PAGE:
Stone House / CHROFI

Stone House / CHROFI

Stone House  / CHROFI - FacadeStone House  / CHROFI - Table, Chair, Beam, DeckStone House  / CHROFI - BeamStone House  / CHROFI - BeamStone House  / CHROFI - More Images+ 13

Tarro, Australia
  • Project Director : John Choi
  • Project Leader : Jerome Cateaux
  • Project Team : Felix Rasch, Fraser Mudge
  • Site Manager : Tony Kenway
  • Cost Planner : QS Plus
  • Director : Lyle Le Sueur
  • Foreman : Karl Vikstrom
  • Operable Doors : Lickiss Fabrications
  • Joinery : Men Joinery
  • City : Tarro
  • Country : Australia
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Text description provided by the architects. Stone House is the alteration to a single storey vernacular house in the rural landscape setting of northern NSW Australia. The original house was built with local materials and craftsmanship. Over the years various additions were made to the house exhibiting the different layers in its occupation.

Stone House  / CHROFI - Facade
© Brett Boardman

The brief was to renovate the house within a limited budget whilst offering better living arrangements for a humble complementary house for guests to stay near by rather than loading the main site with accommodation.

Stone House  / CHROFI - Image 18 of 18
Exploded Isometric

Our proposal was to reinstate value with little intervention; with this in mind we had two design strategies.

Stone House  / CHROFI - Windows, Facade, Garden
© Brett Boardman

One was the idea of preservation; wherever possible elements of the building fabric would be salvaged but only to reveal its qualities in a meaningful way. We identified four building elements worth preserving. The stone wall was providing protection and privacy from the main road. The internal masonry walls were defining rooms at the rear of the house. The expressed timber ceiling provided a unifying canvas within the whole house. The concrete floor offered a calming palette to the house.

Stone House  / CHROFI - Beam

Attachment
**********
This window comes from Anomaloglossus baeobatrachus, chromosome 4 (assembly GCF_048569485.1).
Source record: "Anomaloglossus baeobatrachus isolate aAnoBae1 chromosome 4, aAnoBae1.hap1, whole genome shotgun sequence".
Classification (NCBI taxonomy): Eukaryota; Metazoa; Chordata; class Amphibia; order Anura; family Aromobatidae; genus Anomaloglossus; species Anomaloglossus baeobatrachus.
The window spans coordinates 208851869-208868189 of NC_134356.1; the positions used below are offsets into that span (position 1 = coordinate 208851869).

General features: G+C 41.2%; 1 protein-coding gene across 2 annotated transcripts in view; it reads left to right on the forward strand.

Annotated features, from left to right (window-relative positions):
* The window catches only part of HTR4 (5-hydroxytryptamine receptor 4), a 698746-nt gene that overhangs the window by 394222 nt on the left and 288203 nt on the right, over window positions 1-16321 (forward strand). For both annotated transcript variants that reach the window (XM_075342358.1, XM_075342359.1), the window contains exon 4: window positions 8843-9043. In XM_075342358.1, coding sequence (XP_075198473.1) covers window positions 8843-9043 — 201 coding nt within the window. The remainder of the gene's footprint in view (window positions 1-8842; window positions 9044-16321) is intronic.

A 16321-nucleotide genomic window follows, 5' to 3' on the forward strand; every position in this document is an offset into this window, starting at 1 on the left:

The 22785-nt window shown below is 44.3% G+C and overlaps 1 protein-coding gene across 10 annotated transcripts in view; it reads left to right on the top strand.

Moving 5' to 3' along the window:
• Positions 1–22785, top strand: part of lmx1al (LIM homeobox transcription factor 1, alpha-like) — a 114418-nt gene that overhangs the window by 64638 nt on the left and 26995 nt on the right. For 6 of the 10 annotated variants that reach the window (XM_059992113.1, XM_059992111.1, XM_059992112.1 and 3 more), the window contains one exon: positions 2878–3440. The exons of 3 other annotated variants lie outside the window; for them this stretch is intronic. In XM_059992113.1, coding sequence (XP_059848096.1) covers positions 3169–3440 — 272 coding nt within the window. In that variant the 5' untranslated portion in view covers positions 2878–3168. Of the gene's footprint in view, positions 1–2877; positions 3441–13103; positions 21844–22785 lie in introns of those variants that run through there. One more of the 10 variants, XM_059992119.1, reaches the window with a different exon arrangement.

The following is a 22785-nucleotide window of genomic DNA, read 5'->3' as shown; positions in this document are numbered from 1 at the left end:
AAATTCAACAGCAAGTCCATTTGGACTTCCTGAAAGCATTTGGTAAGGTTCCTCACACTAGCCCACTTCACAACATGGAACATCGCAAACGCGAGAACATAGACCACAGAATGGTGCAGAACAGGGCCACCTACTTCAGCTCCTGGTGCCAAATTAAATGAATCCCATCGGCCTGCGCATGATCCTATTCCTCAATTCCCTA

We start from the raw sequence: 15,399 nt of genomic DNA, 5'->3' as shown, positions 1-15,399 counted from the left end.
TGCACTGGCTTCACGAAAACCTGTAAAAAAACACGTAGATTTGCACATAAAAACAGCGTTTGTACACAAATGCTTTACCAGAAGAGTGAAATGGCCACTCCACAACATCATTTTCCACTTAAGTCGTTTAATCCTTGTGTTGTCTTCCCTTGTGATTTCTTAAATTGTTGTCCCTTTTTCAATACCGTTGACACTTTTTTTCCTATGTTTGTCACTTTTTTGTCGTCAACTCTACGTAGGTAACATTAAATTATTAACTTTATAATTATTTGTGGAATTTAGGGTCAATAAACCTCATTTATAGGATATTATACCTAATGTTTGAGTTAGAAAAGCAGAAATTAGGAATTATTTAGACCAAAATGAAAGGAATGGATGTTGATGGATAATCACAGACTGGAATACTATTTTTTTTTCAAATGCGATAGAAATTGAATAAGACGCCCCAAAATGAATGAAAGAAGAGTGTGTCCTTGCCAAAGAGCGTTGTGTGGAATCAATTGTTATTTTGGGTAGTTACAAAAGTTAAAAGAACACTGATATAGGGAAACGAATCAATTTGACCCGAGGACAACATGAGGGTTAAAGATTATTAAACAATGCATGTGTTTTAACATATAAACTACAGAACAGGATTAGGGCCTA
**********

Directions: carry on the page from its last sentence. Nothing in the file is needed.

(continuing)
© Brett Boardman

Second was the idea of addition. Given the budget limitations, the additions had to be singular and multifunctional. A ‘breathable’ facade frame was the response. The frame was inserted along the whole length of the building. The new facade had a number of uses. It allowed supporting the roof rafters along the length of the building hence both creating a open plan arrangement that would enjoy the beautiful district views as well as enabling a strong connection to the extensive backyard.

Stone House  / CHROFI - Image 12 of 18
Floor Plan

The new facade is composed of glazed sliding doors fitted with flyscreens to mitigate the impact of insects very common in this sub-tropical climate. Lastly, a set of retractable slatted blinds was integrated to provide both shade from the afternoon sun and security during unattended seasons.

Stone House  / CHROFI - Sink, Bathroom, Lighting, Windows, Shower
© Brett Boardman

Stone House combines these two design ideas into a simple calming palette; within the house all walls and floors were kept to neutral tones to reveal the exposed timber rafters as the only feature of the interior. The shell of the house merges the existing stone work with the new ‘frame’ creating a whole new and most importantly a clear relationship to the landscape beyond.

Stone House  / CHROFI - Image 17 of 18
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About this office
Cite: "Stone House / CHROFI" 19 Feb 2015. ArchDaily. Accessed . <https://www.archdaily.com/599884/stone-house-chrofi> ISSN 0719-8884

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